The purpose of this thesis is to identify factors that influence a selected naval reservist's intention to reenlist in the reserves. The sample consists of 4060 naval reserve male enlisted members drawn from the 1986 Reserve Components Survey. The thesis constructs a multivariate reenlistment model consisting of traditional predictor variables. Additional predictor variables were then added to determine if an improved model could be developed. Bonus payments, unit morale, acquaintances and friendships, mobilization income, and opportunity to serve one's country were the non-traditional variables found to positively influence an individual's decision to remain in the reserves. These variables added sign significantly to the predictive accuracy of the reenlistment model and should aid Navy managers in developing incentives for increasing retention. Keywords: Reenlistment; Retention; Naval Reserve; Multivariate Analysis; Personnel management
Reenlistment behavior of first and second term Marine Corps enlisted personnel by Thomas A Finn( )

2 editions published in 1988 in English and held by 15 WorldCat member libraries worldwide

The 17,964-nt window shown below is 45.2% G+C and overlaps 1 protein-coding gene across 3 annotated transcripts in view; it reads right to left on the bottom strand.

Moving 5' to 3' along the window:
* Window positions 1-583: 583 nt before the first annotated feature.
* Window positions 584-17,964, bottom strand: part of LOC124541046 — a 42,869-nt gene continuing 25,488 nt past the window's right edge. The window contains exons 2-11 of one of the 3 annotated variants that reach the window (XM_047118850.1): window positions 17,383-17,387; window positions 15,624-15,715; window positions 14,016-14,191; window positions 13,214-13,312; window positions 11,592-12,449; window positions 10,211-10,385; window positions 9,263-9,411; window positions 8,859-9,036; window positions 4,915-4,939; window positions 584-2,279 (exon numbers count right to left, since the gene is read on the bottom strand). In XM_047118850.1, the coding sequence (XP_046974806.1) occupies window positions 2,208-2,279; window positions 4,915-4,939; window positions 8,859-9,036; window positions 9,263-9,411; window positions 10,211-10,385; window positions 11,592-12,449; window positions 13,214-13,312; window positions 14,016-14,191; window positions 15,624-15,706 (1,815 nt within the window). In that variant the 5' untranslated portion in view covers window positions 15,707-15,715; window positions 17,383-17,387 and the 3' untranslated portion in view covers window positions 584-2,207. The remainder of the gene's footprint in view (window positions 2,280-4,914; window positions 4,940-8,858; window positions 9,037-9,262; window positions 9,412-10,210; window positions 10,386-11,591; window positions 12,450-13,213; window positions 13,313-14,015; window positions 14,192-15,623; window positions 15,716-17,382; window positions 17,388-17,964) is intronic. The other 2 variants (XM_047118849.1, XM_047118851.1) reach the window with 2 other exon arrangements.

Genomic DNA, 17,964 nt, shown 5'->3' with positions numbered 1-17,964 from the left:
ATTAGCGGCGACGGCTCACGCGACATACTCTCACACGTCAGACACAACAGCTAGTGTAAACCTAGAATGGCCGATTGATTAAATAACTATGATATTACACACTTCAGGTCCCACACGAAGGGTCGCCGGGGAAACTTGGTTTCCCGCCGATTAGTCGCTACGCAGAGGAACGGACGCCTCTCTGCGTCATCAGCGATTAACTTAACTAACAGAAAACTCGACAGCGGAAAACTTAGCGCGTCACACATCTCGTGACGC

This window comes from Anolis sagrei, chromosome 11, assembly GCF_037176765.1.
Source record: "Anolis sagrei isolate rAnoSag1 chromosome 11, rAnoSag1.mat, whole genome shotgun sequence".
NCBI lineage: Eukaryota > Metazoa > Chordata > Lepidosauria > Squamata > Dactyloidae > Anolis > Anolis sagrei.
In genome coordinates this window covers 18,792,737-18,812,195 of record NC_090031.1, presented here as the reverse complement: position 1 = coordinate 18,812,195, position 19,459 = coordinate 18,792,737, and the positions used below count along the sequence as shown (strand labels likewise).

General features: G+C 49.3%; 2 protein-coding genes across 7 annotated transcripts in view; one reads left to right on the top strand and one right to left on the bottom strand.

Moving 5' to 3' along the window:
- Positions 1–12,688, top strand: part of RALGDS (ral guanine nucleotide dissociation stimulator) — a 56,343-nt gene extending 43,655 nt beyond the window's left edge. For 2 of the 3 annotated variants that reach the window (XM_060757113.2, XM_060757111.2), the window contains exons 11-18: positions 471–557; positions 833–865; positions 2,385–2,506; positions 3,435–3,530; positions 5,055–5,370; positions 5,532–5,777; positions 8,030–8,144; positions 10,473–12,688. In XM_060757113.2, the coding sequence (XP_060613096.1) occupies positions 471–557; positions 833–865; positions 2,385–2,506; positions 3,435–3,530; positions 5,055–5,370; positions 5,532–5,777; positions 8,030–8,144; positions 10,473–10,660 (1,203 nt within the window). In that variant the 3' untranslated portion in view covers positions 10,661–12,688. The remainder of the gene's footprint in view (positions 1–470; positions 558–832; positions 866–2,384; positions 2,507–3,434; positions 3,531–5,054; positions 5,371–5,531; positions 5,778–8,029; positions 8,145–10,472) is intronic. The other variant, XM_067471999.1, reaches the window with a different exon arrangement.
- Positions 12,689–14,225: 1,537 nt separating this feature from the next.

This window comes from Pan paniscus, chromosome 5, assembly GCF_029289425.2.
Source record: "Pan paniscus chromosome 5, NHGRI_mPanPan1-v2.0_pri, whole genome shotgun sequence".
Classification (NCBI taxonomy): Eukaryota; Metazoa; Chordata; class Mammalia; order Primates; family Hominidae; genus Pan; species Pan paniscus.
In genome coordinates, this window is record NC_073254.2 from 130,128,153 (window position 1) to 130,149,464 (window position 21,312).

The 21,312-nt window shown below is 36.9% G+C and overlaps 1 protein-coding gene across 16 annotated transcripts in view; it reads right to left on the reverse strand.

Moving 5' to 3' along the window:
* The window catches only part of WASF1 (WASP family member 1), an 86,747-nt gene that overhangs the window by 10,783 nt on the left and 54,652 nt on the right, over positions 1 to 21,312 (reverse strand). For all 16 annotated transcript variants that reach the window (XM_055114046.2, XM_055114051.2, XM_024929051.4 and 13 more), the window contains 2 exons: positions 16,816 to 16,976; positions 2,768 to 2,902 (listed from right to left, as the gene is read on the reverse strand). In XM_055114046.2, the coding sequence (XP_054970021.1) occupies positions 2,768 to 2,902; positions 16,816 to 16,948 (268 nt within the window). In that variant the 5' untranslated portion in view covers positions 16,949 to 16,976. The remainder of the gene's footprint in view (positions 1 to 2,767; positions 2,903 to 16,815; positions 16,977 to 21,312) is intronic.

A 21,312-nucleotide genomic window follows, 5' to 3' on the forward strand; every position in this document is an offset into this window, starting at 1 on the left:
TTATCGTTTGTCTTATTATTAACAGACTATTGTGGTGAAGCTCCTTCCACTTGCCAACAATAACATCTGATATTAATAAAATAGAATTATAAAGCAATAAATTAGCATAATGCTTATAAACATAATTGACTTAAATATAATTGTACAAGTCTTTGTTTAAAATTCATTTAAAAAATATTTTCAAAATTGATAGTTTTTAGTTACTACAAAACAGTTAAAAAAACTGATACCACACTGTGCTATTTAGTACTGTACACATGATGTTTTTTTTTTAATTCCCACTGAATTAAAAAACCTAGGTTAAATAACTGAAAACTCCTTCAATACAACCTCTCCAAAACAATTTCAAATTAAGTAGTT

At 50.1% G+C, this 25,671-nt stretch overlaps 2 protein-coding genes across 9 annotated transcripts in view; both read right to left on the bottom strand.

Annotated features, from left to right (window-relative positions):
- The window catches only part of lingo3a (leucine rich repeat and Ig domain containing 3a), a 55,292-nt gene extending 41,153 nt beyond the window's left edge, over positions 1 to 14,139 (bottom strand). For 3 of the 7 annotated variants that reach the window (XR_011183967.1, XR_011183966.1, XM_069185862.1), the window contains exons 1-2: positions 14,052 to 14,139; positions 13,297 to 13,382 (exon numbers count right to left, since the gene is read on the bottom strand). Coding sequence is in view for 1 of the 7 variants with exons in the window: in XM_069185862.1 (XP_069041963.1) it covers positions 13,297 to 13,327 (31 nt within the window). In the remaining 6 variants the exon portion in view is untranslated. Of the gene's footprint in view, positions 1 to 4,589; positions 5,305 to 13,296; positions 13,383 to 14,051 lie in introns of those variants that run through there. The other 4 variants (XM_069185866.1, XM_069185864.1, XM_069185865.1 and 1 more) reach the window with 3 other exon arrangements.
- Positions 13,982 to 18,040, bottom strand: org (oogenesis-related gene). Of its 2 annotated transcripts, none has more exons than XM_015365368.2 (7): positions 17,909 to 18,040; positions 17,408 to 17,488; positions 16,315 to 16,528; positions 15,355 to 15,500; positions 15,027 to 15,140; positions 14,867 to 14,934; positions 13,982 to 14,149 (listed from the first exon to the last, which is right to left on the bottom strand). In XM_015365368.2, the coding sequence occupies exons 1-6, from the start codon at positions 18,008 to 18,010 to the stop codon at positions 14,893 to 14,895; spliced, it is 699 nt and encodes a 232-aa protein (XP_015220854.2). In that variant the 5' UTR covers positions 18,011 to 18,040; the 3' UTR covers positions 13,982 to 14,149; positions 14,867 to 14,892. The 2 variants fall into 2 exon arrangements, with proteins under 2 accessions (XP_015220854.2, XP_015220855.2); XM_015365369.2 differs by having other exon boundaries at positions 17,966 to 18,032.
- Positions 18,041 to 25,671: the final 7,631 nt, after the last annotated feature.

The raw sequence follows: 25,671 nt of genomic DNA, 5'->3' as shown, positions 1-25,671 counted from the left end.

This thesis investigates the reenlistment behavior of first-term and second-term enlisted Marines. The data set consists of Marines who have less than two years remaining on their enlistment contract and is divided into subsets to measure behavior differences between first and second term Marines and also between combat arms and non-combat arms occupational fields. Actual reenlistment behavior combined with survey data from the 1985 Survey of Officer and Enlisted Personnel are used to measure the importance of individual attitudes towards various aspects of military life on the reenlistment behavior. The analysis is completed by using a logit, maximum-likelihood estimation technique which calculates the probability that a marine will reenlist given his set of specific characteristics. This thesis also measures the validity of using an individual's stated intention to reenlist as a surrogate for actual reenlistment behavior. The results confirm previous research in this area and identify potential changes in the reenlistment behavior of women. Theses. (SDW)
College resources and the performance of Black Naval officers by Joseph Emanuel Hines( )

1 edition published in 1991 in English and held by 14 WorldCat member libraries worldwide